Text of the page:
National Character Area 62

Cheshire Sandstone Ridge - Analysis: Landscape Attributes & Opportunities

Analysis supporting Statements of Environmental Opportunity

The following analysis section focuses on the landscape attributes and opportunities for this NCA.

Further analysis on ecosytem services for this NCA is contained in the Analysis: Ecosytem Services section.

Landscape attributes

Prominent sandstone ridge

Justification for selection:

  • The prominent sandstone ridge with outcrops and bluffs over 100 m high comprising Triassic sandstone and conglomerate, exemplified by Beeston Crag and Raw Head geological SSSI, provides expansive views.
  • In contrast to the surrounding plain, the ridge provides a locally rare sight of solid rock, evoking a sense of place and providing important sites for education and scientific research.
  • Outcrops of sandstone are the source of local building stone and historically, copper was mined in the Bickerton Hills.
  • The sandstones erode to form sandy, gravelly, free-draining soils that support heathland and woodland.

Strong mosaic of broadleaved mixed woodland.

Justification for selection:

  • A strong mosaic of broadleaved mixed woodland with ancient woodland contributes to a sense of place and tranquillity, particularly around the areas of Frodsham and Kelsall in the north, Delamere in the centre and the Peckforton Woods in the south, with blocks of ancient semi-natural woodland such as at Alvanley Cliff Wood, Warburton’s Wood and Well Wood SSSI.
  • The Mersey Forest is planting new community woodlands, strengthening the wooded character of the NCA and contributing to the recreational and experiential qualities of the area.
  • Some post-medieval conifer plantations and pines are common in the woods, plantations and along hedgerows and roadsides.
  • Large blocks of commercially managed conifers occur on gravelly soils to the south-east.

A regular pattern of hedgerows and walled field boundaries.

Justification for selection:

  • A regular pattern of hedged fields, with scattered mature hedgerow trees and sunken lanes.
  • Hedgerows give way to drystone walls on the ridge and there are examples of traditional Cheshire-style painted iron railings with curved tops throughout the area. Mainly pastoral on higher ground with some areas of arable.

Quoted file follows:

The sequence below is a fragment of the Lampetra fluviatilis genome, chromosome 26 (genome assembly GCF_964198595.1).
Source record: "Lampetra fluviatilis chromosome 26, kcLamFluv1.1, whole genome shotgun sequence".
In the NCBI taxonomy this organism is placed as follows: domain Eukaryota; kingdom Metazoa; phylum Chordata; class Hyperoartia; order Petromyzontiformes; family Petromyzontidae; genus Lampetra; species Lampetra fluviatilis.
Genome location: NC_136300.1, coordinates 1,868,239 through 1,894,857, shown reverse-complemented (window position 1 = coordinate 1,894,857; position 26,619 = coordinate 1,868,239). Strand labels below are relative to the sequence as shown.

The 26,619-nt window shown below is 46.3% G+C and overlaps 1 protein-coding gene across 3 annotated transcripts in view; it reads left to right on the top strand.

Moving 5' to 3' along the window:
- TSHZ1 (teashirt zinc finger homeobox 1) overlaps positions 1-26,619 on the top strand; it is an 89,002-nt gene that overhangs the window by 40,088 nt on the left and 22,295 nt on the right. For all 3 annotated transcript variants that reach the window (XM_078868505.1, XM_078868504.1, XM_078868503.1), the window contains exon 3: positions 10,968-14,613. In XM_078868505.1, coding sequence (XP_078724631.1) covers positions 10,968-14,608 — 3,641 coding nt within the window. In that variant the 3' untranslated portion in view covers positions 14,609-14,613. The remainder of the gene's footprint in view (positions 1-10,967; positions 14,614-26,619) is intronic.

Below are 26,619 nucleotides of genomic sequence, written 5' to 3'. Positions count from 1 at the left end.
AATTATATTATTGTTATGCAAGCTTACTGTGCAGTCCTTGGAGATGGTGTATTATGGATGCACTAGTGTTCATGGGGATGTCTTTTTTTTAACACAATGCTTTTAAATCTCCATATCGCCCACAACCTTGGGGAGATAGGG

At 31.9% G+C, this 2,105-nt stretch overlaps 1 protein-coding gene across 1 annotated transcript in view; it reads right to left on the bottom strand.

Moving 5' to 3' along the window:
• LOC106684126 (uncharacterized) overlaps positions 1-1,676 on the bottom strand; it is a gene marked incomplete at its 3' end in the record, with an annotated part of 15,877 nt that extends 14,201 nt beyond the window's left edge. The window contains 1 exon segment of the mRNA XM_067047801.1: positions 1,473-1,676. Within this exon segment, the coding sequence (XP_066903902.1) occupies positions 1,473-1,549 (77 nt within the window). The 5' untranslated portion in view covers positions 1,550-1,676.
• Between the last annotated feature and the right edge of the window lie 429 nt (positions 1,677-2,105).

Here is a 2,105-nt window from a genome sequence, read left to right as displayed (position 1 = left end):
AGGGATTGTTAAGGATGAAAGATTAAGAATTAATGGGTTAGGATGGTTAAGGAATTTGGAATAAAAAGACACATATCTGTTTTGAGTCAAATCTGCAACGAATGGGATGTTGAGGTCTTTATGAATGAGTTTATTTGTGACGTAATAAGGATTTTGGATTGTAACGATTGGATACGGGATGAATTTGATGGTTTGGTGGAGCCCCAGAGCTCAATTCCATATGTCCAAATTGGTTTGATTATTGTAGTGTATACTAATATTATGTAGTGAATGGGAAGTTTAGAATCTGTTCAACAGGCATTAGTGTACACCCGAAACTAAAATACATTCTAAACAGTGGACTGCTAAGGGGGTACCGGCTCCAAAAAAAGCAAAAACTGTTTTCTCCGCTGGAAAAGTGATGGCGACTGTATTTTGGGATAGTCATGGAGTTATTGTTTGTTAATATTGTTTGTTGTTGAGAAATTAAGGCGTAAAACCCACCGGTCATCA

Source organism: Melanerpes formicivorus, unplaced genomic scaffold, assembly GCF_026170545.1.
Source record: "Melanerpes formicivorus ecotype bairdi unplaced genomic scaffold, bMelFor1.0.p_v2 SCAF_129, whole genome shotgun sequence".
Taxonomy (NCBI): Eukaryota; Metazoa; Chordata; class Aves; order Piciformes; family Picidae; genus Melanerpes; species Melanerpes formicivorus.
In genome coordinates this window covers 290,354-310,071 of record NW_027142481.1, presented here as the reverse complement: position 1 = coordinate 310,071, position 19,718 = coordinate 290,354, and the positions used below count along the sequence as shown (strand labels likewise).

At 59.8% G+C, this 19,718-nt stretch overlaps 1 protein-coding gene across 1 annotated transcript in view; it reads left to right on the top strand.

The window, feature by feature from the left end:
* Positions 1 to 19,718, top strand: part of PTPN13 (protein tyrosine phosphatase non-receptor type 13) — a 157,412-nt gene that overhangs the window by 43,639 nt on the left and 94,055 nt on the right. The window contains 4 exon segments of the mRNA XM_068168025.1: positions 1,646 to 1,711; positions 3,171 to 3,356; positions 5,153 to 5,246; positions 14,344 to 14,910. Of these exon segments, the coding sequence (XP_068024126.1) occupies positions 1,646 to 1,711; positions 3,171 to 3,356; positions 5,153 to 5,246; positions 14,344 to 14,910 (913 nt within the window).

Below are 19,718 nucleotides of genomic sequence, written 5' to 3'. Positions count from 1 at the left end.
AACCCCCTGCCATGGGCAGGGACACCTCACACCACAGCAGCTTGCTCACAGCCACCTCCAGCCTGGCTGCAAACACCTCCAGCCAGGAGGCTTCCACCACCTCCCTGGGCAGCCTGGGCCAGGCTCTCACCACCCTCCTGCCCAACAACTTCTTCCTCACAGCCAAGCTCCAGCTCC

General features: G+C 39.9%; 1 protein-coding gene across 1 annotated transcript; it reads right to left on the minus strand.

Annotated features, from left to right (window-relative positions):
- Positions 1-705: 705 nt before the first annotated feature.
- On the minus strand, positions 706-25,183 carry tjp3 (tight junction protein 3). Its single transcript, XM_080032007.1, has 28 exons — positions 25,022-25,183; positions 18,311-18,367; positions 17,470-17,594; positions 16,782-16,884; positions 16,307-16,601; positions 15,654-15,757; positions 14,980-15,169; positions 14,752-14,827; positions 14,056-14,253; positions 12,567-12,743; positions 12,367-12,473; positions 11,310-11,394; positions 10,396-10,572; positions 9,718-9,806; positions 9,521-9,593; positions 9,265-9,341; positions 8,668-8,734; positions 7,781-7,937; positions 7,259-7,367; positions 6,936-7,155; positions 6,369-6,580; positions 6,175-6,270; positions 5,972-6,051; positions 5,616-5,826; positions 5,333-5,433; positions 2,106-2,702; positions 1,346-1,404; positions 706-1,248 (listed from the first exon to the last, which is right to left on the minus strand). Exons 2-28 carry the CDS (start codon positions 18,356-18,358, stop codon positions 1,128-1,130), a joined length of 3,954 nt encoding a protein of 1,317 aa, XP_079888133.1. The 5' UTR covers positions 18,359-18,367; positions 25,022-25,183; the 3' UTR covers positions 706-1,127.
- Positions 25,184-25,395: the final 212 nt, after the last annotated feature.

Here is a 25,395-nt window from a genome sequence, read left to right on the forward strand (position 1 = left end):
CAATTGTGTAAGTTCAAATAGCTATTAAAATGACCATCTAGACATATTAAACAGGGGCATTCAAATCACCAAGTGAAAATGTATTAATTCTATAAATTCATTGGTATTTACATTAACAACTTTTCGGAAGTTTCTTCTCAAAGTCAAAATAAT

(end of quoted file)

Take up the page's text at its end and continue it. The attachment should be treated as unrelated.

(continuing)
• A regular pattern of enclosure with straight boundaries dates predominantly from reorganisation in the 18th and19th centuries but this is set within a broad framework inherited from earlier phases of enclosure including some ancient irregular fields.

Dispersed livestock farms on steeper slopes with arable farming predominating lower down.

Justification for selection:

  • Low density dispersed livestock farms with some dairy.
  • Arable use on the less-steep, lower slopes.
  • Permanent pastures of poor quality extend over the ridge. Gently undulating, elevated areas occur to the east of the sandstone, with thin and infertile soils.

Meres, mosses and field ponds.

Justification for selection:

  • Meres and mosses occur at the lower elevations and extend into the surrounding NCA. Collectively, they comprise the largest group of lowland lakes in England and are known as the West Midlands Meres and Mosses- designated SSSI, SAC and Ramsar sites for their internationally important assemblages of flora and fauna, and deposits of peat.
  • There is a high density of infield ponds, a characteristic shared with the neighbouring NCA that owes its existence to both glacial activity and the historic extraction of marl as an agricultural soil improver.

Rivers, streams and canals

Justification for selection:

  • The NCA is drained by the rivers Gowy and Weaver that rise in the Peckforton Hills which are a local The rivers contribute to the Weaver/Gowy catchment that supplies water for public, industrial and agricultural uses.
  • The Shropshire Union Canal crosses east-west. Once an important trade route, the canal is now a recreational asset.
  • The River Weaver has been straightened (canalised) in places to improve navigation (the Weaver Navigation Canal), leaving the original line of the river as a quiet backwater that now hosts valuable habitats.

Castles, follies and the remains of iron-age forts.

Justification for selection:

  • Historic features punctuate the These include castles such as Peckforton, Beeston and Maiden Castle, the remains of early iron- age hill forts, burial mounds and ring ditches.
  • Iron-age hill forts were connected by a trackway following the higher land that now forms a long-distance footpath, the Sandstone Trail.

Dispersed settlement pattern – buildings built of distinctive brick and local building stone with some timber-framed.

Justification for selection: